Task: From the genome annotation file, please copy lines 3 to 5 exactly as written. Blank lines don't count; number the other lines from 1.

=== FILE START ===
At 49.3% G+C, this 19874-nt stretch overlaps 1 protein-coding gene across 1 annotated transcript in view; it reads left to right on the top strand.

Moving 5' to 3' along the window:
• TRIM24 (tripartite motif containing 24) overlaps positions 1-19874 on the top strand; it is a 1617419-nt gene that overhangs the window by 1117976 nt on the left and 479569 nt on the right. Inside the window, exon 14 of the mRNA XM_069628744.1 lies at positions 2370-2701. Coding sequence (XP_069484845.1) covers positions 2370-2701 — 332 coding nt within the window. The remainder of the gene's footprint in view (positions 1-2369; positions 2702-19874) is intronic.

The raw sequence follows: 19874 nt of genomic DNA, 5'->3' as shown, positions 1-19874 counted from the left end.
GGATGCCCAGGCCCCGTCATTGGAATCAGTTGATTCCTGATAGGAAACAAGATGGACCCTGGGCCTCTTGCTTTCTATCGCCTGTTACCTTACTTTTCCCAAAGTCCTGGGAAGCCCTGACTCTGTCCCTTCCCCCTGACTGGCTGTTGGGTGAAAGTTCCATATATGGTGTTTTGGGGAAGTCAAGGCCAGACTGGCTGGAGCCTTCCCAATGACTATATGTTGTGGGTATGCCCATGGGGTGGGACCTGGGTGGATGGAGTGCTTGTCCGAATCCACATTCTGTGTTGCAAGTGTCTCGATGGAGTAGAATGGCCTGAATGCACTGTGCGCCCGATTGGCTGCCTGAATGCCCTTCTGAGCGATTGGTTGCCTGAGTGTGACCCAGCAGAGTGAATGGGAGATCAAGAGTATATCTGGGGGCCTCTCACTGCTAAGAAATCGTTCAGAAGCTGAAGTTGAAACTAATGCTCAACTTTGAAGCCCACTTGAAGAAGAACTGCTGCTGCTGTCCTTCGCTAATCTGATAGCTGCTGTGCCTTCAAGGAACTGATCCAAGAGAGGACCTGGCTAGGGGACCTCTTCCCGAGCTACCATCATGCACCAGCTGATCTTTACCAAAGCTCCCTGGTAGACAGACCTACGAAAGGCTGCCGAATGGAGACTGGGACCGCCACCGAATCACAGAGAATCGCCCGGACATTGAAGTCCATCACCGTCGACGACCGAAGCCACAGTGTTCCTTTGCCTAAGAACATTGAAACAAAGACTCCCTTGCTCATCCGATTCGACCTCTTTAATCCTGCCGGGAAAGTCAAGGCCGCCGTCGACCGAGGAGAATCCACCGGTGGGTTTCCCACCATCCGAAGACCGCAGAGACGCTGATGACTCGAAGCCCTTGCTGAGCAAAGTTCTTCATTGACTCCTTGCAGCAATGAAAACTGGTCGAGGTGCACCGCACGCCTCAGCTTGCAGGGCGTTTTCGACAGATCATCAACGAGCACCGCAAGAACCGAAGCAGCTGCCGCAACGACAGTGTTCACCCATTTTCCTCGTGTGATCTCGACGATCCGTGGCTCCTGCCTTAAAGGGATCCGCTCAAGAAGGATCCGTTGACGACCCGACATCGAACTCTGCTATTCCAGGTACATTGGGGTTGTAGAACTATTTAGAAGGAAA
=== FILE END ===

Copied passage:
• TRIM24 (tripartite motif containing 24) overlaps positions 1-19874 on the top strand; it is a 1617419-nt gene that overhangs the window by 1117976 nt on the left and 479569 nt on the right. Inside the window, exon 14 of the mRNA XM_069628744.1 lies at positions 2370-2701. Coding sequence (XP_069484845.1) covers positions 2370-2701 — 332 coding nt within the window. The remainder of the gene's footprint in view (positions 1-2369; positions 2702-19874) is intronic.

The raw sequence follows: 19874 nt of genomic DNA, 5'->3' as shown, positions 1-19874 counted from the left end.
GGATGCCCAGGCCCCGTCATTGGAATCAGTTGATTCCTGATAGGAAACAAGATGGACCCTGGGCCTCTTGCTTTCTATCGCCTGTTACCTTACTTTTCCCAAAGTCCTGGGAAGCCCTGACTCTGTCCCTTCCCCCTGACTGGCTGTTGGGTGAAAGTTCCATATATGGTGTTTTGGGGAAGTCAAGGCCAGACTGGCTGGAGCCTTCCCAATGACTATATGTTGTGGGTATGCCCATGGGGTGGGACCTGGGTGGATGGAGTGCTTGTCCGAATCCACATTCTGTGTTGCAAGTGTCTCGATGGAGTAGAATGGCCTGAATGCACTGTGCGCCCGATTGGCTGCCTGAATGCCCTTCTGAGCGATTGGTTGCCTGAGTGTGACCCAGCAGAGTGAATGGGAGATCAAGAGTATATCTGGGGGCCTCTCACTGCTAAGAAATCGTTCAGAAGCTGAAGTTGAAACTAATGCTCAACTTTGAAGCCCACTTGAAGAAGAACTGCTGCTGCTGTCCTTCGCTAATCTGATAGCTGCTGTGCCTTCAAGGAACTGATCCAAGAGAGGACCTGGCTAGGGGACCTCTTCCCGAGCTACCATCATGCACCAGCTGATCTTTACCAAAGCTCCCTGGTAGACAGACCTACGAAAGGCTGCCGAATGGAGACTGGGACCGCCACCGAATCACAGAGAATCGCCCGGACATTGAAGTCCATCACCGTCGACGACCGAAGCCACAGTGTTCCTTTGCCTAAGAACATTGAAACAAAGACTCCCTTGCTCATCCGATTCGACCTCTTTAATCCTGCCGGGAAAGTCAAGGCCGCCGTCGACCGAGGAGAATCCACCGGTGGGTTTCCCACCATCCGAAGACCGCAGAGACGCTGATGACTCGAAGCCCTTGCTGAGCAAAGTTCTTCATTGACTCCTTGCAGCAATGAAAACTGGTCGAGGTGCACCGCACGCCTCAGCTTGCAGGGCGTTTTCGACAGATCATCAACGAGCACCGCAAGAACCGAAGCAGCTGCCGCAACGACAGTGTTCACCCATTTTCCTCGTGTGATCTCGACGATCCGTGGCTCCTGCCTTAAAGGGATCCGCTCAAGAAGGATCCGTTGACGACCCGACATCGAACTCTGCTATTCCAGGTACATTGGGGTTGTAGAACTATTTAGAAGGAAA